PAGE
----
This is the next stage of a sand dune, which is knows as grey dunes. The higher stability and nutrient levels of these areas favours species such as Red fescue grass and the Marram grass begins to die out. The acidity of the sand in an area will determine what other species can colonise there. The dunes in North Norfolk are alkaline and therefore support a large variety of species including sand sedge and creeping willow whereas the dunes to the east of the county are more acidic and support less diversity.
With the varying shapes and contours of dunes, occasionally the wind may be channelled into certain areas of the grey dunes, this can sometimes cause a blow out to occur (a hole in the sand dug out by the wind) and if this goes below the level of the water table, a dune slack will be formed. These dune slacks create habitat for a wide range of species from willow trees to marsh pennywort, orchids, sedges and rushes.
The dune areas also provide a suitable habitat for many endangered and rare species of animal. For example, the dune slacks at the North Norfolk coast provide suitable breeding grounds for the nationally protected natter-jack toad, the dunes to the east create suitable nesting sites for globally endangered sea-birds and Horsey dunes are home to a large breeding colony of grey seals. For a relatively small area, the mosaic of habitats and conditions provided by sand dunes is second to none and their value for biodiversity is substantial.
In 2018 more than 8 million people visited the North Norfolk coast and many more visited the beaches and sand dunes across the east of the county. Many of these visitors came to enjoy the natural beauty of the landscape, hiking, walking and cycling along the coast and through the dunes. In North Norfolk alone, the value of this tourism is estimated at around £505 million, which supports more than 11,000 tourism related jobs. The tourism industry in Norfolk is growing each year which is brilliant for the local economy, but this does mean the fragile dune systems are under ever increasing pressure.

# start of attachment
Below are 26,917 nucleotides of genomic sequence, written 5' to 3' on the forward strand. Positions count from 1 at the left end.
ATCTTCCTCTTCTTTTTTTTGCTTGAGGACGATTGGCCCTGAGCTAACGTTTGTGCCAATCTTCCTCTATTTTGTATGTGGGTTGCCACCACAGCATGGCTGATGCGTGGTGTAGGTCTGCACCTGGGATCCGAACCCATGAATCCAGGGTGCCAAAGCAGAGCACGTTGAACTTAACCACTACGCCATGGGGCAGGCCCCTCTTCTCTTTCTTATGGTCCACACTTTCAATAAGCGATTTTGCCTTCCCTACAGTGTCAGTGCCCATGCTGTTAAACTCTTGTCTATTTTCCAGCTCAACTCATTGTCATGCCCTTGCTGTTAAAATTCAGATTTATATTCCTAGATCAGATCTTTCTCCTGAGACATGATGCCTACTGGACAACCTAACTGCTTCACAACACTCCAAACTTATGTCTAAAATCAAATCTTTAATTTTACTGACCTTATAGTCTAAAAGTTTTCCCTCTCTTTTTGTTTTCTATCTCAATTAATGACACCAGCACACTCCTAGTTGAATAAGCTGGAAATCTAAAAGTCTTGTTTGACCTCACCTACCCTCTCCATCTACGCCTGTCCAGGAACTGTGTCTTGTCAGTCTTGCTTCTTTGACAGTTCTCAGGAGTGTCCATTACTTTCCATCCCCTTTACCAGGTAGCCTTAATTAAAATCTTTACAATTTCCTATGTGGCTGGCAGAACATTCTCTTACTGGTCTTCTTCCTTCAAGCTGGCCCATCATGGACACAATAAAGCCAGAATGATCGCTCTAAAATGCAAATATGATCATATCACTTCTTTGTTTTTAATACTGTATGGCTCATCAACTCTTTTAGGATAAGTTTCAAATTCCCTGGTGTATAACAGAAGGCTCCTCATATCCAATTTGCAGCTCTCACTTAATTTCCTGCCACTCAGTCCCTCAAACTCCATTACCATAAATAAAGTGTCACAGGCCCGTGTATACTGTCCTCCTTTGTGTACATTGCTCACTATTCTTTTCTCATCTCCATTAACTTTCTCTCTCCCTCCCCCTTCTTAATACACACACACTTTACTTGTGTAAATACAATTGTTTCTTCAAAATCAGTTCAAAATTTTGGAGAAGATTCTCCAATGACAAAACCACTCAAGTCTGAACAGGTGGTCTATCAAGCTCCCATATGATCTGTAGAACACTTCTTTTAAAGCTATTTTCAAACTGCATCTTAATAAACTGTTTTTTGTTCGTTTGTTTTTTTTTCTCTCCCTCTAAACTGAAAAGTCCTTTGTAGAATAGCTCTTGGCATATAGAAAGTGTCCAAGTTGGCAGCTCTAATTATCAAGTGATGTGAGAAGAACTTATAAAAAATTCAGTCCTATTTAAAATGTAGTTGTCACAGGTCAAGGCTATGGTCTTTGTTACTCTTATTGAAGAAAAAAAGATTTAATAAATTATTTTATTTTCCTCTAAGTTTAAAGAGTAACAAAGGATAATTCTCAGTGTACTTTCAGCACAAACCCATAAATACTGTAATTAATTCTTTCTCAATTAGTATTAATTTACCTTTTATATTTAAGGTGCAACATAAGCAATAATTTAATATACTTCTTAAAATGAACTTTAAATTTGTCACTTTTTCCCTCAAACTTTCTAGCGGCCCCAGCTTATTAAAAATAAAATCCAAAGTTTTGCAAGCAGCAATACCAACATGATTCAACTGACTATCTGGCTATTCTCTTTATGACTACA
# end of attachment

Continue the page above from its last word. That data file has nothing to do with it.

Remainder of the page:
This is why Norfolk County Council are working as part of an international partnership to mitigate the impact of visitors on sand dunes.
What is Norfolk County Council doing to protect the dunes
Norfolk County Council will be working locally with stakeholders to identify main pressure areas, sensitive biodiversity and over-stabilising foredunes (too much grass coverage or becoming a grey dune too quickly whilst still close to high water mark – this signals an end to dynamism). We will then implement our action plans for each site in a joint approach with all stakeholders. We are currently carrying out trials at four sites along the North Norfolk Coast: Holme, Brancaster, Holkham and Horsey/Winterton. Using cutting edge science, design and innovation to create an action plan for each site.
These action plans are likely to involve some areas of the dunes being roped off to protect sensitive areas and species. These areas will be accompanied with information on why they are being protected alongside information directing you to areas that are fine to use, and some that we will actively be encouraging people to use. Information will be displayed throughout the dune sites and if you have any questions or queries, please feel free to contact a friendly local warden for further advice.
We will also be organising guided walks, outdoor science events and plenty of opportunities for you to raise any questions you may have on how your favourite dunes are being protected.
How can you help?
You can do your bit to help to protect Norfolk’s sand dunes so that they can continue to provide protection, biodiversity and recreation for years to come. Here is a list of do’s and don’ts when visiting the dunes.
Follow the information given on signposts and use designated areas and routes.
Keep your dog on its lead whilst walking through the dunes – it should be indicated where it’s fine to let them roam free!
Talk to the friendly wardens – they’re there to help.
Make the most of viewing platforms – enjoy watching wildlife from a distance which doesn’t scare them.
Take part in events organised on site by dune managers / ENDURE – we’d love it if you could help us to protect your dunes!
If you see litter, please help dune formation by removing it, especially on the strandline.
Ignore sign posts and use roped off, sensitive areas
Let your dog off its lead to run through the dunes – please wait until you reach the areas where dogs can be off lead with no risks to them or wildlife.
Do not get within 10 metres of the seals – they are weary of people and although they may seem cute and docile, they have large teeth and will bite if they feel threatened.
Approach nesting birds or their nests. Birds are terrified of us and our dogs. Please keep clear if you see any signs of nesting birds.
Light barbecues in the dunes. Dune fires cost our local fire services a lot of time and money every summer, and it impacts invisible biodiversity in our dunes.
Don't forget our dunes are very special. Our dunes are designated in one way or another because they really are Sites of Special Scientific Interest!